As we seek such an important thing as truth, I find it integral that we place as many tools in our belt as possible for the day-to-day journey. Additionally, a key first part of truth sorting is understanding the signs, symptoms, and strategies of truth distortion. I have learned about many of them: omitting key details, exaggeration, misrepresentation of the claim, questioning the other side’s motives, claiming a hoax, denial, silence, attacking truth seekers or the messenger, power, influence, bait and switch, conspiracy theories, destroying evidence, attacking character, standing idly by, bribing someone to stay quiet, selfish withholding of truth, ignoring facts, misplacing faith, repetition, hostility towards verification, ignorance, causing doubt, emotional appeals, the internet/social media, claiming certainty, discrediting or dismissing opposing information, not thinking for very long, spreading propaganda, rationalization, cognitive laziness, and fallacies. It is worth noting that “fallacies” is a whole separate list of distortion strategies. But many of the strategies I just listed are techniques, tools, and ways with which people spread untruth and fake news. We need to see them for what they are so we can learn to recognize them in our pursuit of truth. However, some of the distortions are things we as potential truth-seekers fall into. Those, we need to keep ourselves from practicing. Silence, denial, standing idly by, ignorance, the internet, dismissing opposing information, not thinking for very long, rationalization, and cognitive laziness are all examples of these kinds of distortion strategies. In Dr. Patricia Roberts-Miller’s book, Demagoguery and Democracy, “demagoguery” is highlighted as an overarching truth distorting strategy in the form of a mindset. “Demagoguery is the reduction of politics to in-group versus out-group, with the assumption and claim that the in-group is always and forever and in every way better than the out-group,” as she explains. 

As for our own tools, from what I have learned, here are all the little things that can add up to the big idea of truth-seeking strategy: pausing, not accepting opinions immediately, admitting/accepting uncertainty, non-binary thinking, asking questions, verifying evidence, utilizing influence, courage, empathy, reading beyond the headlines, refuting alternatives, understanding/showing consequences, timing, noticing repetition, believing that truth exists, wanting to know the truth, figuring things out for yourself, being open to a new reality, taking responsibility for what you communicate to others, critical thinking, research, objective perspective when needed, and cultivating reasoning abilities.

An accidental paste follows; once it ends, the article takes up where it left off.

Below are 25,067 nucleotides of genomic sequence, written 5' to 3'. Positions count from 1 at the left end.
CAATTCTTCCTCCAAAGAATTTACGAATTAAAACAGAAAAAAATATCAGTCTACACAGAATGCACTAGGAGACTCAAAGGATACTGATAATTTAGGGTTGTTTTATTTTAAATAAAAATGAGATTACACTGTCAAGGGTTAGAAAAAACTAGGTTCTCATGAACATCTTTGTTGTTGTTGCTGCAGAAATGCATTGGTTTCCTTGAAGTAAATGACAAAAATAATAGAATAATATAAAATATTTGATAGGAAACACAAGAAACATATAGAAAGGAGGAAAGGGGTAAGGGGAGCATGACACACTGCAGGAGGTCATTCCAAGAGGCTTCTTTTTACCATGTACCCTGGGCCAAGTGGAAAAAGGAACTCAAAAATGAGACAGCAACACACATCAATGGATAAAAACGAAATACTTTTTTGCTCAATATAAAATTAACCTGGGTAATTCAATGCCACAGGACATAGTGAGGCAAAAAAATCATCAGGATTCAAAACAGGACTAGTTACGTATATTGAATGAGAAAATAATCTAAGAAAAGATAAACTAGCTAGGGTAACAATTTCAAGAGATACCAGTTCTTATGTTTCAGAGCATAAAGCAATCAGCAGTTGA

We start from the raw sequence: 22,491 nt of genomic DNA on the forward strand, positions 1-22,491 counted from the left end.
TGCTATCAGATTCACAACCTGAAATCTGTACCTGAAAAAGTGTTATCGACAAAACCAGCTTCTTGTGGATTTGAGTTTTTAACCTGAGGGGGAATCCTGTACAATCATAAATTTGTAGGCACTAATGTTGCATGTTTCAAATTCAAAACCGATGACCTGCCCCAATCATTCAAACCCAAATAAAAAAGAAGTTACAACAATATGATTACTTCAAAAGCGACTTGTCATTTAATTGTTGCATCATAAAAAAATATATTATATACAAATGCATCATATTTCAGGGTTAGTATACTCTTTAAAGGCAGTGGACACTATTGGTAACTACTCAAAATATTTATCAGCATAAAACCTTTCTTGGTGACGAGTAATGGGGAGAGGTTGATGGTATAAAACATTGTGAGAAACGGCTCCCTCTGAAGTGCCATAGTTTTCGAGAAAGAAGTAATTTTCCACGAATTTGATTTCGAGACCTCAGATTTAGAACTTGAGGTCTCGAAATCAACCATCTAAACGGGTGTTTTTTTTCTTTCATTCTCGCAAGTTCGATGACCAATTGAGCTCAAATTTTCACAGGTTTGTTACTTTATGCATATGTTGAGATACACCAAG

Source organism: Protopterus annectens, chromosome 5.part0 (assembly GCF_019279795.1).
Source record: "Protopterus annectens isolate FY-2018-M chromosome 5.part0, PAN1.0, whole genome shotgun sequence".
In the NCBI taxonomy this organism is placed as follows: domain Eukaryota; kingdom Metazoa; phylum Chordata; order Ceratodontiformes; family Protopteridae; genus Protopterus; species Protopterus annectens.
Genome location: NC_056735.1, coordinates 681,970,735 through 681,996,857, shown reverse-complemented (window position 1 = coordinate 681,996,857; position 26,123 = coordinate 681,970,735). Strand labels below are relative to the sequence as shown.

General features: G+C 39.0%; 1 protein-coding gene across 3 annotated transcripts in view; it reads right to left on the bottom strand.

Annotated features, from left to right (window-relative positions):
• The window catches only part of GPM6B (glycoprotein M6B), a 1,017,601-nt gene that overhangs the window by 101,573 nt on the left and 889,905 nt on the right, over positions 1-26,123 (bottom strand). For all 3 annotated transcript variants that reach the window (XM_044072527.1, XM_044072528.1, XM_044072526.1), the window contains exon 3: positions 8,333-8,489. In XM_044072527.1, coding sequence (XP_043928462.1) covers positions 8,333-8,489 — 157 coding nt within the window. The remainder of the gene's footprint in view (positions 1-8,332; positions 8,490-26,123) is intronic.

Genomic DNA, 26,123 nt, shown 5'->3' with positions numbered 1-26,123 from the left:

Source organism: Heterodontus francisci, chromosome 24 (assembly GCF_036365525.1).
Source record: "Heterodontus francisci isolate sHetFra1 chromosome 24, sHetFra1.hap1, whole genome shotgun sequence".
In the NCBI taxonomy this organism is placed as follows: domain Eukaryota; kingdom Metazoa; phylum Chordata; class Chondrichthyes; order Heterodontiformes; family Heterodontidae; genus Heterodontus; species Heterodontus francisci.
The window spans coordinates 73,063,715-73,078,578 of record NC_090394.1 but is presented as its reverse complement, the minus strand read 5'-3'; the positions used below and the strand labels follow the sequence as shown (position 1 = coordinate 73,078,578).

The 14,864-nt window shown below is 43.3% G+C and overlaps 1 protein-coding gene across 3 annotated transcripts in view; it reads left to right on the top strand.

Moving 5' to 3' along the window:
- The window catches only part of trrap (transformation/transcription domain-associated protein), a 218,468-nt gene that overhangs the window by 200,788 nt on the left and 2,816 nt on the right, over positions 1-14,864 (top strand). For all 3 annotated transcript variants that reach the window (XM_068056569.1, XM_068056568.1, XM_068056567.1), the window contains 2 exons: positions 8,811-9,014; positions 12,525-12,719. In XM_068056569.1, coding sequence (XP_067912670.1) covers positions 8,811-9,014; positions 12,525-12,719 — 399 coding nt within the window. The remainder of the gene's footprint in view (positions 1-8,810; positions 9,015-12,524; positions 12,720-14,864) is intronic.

In our culture where demagoguery and similar mindsets have become the norm, it has become harder and harder to pursue the truth, stand for it, and even determine its meaning at all. Throughout our quest to pursue the truth, we need our hearts, our ears, and our minds all working in tandem to harmonize morals, viewpoints, and “facts” in such a way that we can begin to make sense of the complex. With this in mind, there is one more strategy I would like to mention. One of my other favorite quotes of Dr. Roberts-Miller’s from Demagoguery and Democracy is found in chapter seven. She says, “Demagoguery about them is undone by empathy. Generalizations about them are complicated, and sometimes shattered, by experiences with individual members of them, or even humanizing stories.” I think there is something incredibly powerful in the idea that empathy and human connection can promote the truth. Telling stories, making friends, talking about those friends, understanding people, these are all truth-sorting strategies that belong at the core of our mission to seek truth. To me, my philosophy on truth that I’ve come to lay out sounds like a way I can change the world—even if it is only my world—and that is incredibly empowering.